The Morning After

Monday, Aug. 1

1.

Hines Ward is not playing football and Kevin Colbert is talking tough.

As the great Vince Lombardi might ask in a raised voice: "What the hell is going on around here?"

I expected a strange camp, but not for this reason. I expected a team -- a team built with an underdog's chip on its shoulder -- to have difficulty assuming the mantel of 15-1 elitists, and I still expect that difficulty. Chris Hoke is a fighter, a scrapper, an underdog, and there are 40-some guys just like him on this team. The questions should involve how they will cope in their new environment, but those questions are now on the back burner. The front burner is represented by Ward and Colbert, who are doing the exact opposite of what's in their nature.

From the back of the media room, Dan Rooney listened to Colbert repeat that the team would not negotiate further. After Colbert was done with the press, Rooney quickly grabbed his arm and walked with him down the hallway. He had something important to say. Had Colbert not represented what was intended? Had he not answered the ugliest question properly?

"Does Ward now crawl back to camp or is his season over?"

Rooney would've corrected that question before answering, and perhaps would have chuckled at its seriousness. Colbert let the question pass before saying "no".

Was Rooney instead re-shaping team policy with Colbert on this one?

I don't know but I would've loved to have eavesdropped on that one.

Bill Cowher started the day by instructing his assistant coaches not to comment. Now that's the type of solution I expect from him: Don't let the assistants say "Sure we'll miss him but I'll just coach the guys who show up and we'll be fine." Or something along that line of blather, but shutting them up fits Cowher. Ward not playing football and Colbert talking tough does not fit either of those men. Steeler fans might want to hope this dream ends soon because it's turning strange.

2.

The numbers? I'll need more time. We're dealing with experts in the field of keeping quiet when you're dealing with the Steelers and Ward's agent Eugene Parker. Here's what we do know:

According to last Friday's Post-Gazette, the Steelers have offered "more than $8 million in a signing bonus and it might be closer to $9 million."

Yes, a very strange way to put it. If the first part is right, and the Steelers offered Ward eight million and one dollars, than eight million and two dollars would allow the second part of the sentence to also be correct.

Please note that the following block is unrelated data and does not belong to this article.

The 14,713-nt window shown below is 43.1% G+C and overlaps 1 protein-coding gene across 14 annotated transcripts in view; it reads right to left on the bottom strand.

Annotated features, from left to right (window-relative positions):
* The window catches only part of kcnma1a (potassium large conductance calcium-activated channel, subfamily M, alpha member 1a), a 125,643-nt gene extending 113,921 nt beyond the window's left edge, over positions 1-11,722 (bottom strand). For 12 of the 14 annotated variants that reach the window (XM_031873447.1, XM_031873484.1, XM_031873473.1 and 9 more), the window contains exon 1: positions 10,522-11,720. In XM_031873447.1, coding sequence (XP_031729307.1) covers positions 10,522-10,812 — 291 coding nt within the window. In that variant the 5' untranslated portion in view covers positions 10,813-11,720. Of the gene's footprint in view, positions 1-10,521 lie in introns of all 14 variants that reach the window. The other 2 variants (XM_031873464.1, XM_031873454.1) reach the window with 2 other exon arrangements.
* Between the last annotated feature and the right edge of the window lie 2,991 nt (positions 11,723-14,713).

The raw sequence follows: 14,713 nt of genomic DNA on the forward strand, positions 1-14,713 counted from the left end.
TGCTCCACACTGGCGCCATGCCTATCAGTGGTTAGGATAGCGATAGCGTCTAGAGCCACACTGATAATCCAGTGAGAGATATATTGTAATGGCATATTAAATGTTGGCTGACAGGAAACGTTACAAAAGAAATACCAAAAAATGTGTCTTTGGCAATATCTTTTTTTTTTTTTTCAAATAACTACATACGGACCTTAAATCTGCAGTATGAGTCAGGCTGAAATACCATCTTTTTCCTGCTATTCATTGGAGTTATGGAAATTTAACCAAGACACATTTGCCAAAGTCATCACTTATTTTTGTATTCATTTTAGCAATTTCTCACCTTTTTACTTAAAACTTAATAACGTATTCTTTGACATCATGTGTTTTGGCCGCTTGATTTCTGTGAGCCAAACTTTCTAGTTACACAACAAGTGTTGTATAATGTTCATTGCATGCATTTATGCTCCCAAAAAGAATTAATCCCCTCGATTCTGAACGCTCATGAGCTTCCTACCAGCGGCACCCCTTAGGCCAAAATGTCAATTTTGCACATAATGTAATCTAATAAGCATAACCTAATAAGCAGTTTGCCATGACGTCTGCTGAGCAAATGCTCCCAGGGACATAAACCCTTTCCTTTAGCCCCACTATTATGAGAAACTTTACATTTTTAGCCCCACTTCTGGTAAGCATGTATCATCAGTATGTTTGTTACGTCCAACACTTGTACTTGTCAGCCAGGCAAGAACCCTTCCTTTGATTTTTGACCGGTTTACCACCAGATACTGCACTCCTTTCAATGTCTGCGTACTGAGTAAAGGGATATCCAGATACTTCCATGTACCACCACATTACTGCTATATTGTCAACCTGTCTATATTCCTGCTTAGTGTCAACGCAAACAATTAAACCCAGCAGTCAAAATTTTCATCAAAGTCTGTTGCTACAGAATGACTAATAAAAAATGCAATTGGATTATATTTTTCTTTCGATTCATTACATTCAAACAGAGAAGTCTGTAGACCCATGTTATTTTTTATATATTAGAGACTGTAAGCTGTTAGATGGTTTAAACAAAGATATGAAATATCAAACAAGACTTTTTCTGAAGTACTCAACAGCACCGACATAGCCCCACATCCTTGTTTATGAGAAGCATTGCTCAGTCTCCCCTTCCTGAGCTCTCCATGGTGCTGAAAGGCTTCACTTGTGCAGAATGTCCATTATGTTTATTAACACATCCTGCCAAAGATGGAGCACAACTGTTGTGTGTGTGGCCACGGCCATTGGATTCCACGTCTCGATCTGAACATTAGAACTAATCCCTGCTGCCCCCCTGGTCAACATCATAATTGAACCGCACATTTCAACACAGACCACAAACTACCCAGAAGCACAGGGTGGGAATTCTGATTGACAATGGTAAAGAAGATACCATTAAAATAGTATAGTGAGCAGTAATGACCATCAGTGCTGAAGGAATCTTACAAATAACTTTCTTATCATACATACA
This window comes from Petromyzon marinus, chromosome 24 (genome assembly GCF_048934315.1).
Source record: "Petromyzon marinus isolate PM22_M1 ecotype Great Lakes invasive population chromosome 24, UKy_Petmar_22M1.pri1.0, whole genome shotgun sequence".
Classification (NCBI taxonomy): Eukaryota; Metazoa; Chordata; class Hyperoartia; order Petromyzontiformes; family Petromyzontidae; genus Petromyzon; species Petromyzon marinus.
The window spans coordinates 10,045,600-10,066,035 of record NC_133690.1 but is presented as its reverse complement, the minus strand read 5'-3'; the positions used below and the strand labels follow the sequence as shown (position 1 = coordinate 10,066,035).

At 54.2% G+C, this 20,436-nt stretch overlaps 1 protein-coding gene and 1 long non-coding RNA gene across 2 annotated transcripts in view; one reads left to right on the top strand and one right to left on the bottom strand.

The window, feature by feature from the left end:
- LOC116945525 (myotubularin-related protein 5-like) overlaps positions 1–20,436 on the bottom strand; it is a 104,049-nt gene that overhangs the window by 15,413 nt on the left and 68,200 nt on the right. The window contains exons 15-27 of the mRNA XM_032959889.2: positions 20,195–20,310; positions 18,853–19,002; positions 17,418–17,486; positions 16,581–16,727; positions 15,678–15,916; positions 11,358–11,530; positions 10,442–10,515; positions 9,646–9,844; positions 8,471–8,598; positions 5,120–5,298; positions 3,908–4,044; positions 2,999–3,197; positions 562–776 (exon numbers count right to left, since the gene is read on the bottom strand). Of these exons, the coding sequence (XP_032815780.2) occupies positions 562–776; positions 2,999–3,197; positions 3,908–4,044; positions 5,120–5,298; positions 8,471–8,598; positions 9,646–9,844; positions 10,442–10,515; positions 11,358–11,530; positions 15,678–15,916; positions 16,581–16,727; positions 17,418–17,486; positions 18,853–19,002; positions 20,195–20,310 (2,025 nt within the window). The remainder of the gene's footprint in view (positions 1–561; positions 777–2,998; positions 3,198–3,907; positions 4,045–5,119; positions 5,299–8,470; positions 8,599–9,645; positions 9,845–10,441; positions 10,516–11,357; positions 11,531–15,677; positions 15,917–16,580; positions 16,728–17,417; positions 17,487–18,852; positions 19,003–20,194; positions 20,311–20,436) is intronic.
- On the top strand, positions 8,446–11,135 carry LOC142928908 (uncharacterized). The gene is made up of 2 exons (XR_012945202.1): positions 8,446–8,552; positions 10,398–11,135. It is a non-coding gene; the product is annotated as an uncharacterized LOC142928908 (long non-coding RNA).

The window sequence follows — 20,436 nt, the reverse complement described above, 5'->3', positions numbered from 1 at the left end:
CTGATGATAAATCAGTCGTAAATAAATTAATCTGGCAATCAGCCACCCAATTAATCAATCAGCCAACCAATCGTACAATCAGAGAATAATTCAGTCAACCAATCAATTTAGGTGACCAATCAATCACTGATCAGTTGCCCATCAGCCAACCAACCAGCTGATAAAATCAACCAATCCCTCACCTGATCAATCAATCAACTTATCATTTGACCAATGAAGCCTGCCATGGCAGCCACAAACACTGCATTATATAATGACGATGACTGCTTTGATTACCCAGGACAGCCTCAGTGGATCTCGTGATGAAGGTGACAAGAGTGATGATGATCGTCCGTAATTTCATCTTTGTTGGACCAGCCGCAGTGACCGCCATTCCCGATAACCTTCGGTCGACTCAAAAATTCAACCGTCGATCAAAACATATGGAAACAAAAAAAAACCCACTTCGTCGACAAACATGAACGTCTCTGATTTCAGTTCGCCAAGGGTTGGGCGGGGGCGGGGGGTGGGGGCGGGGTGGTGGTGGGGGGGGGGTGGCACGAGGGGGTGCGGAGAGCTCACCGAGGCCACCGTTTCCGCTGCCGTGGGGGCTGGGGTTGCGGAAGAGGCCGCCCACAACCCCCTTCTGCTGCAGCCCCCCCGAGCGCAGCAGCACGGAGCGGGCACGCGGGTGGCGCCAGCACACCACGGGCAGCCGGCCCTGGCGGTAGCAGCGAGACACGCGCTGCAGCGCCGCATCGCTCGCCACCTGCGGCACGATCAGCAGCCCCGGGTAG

Alas, it's being accepted now by fans that the offer is $9 million. Until proven otherwise, let's keep it closer to $8 million, but up over the $8.1 million paid to Kordell Stewart, which the Steelers now claim is their team record.

The night that story was released, by the way, a TV station that's close to the Steelers announced that "a source" put Ward's asking price at $15 million. Now wasn't that timely?

No matter how hard they try to make Ward look like the bad guy, and no matter how many fans buy this $9 million offered/$15 million asked parameter, I'm going to keep believing this will be settled at $10 million, even $9.5 million. That's where my gut tells me these two sides are hoping to go. They're just taking the long cut, and it might have grown longer with Sunday's strange unfolding of events.

3.

Radio analyst and former player Tunch Ilkin believes Ward will settle after the third preseason game. He believes a player in Ward's shape needs a week to get used to the game again and another week to get ready for the opener. Ilkin ought to know. He was one of the last veterans to hold out from training camp.

Ilkin, Louis Lipps, Carnell Lake and Thomas Everett all held out in 1992. Ilkin came in after a month with only one day of camp left; Lake a few days later. Those two succeeded. Everett, though, was traded to the Cowboys and Lipps was waived after the season started.

Before that, Mike Merriweather, a three-time Pro Bowler, held out the entire 1988 season and was then traded to the Vikings.

A story went around yesterday about how Larry Brown ended his holdout. After agreeing to a contract, Brown told Rooney, "You know, I signed this thing too early. I'm getting too old for two-a-days, and I really could've used a few more weeks with my family."

Rooney said "If you don't tell anyone, I won't."

And so the agreement was made, but not announced until Brown could enjoy another couple of weeks off.
I fear we're not in those friendly confines anymore.

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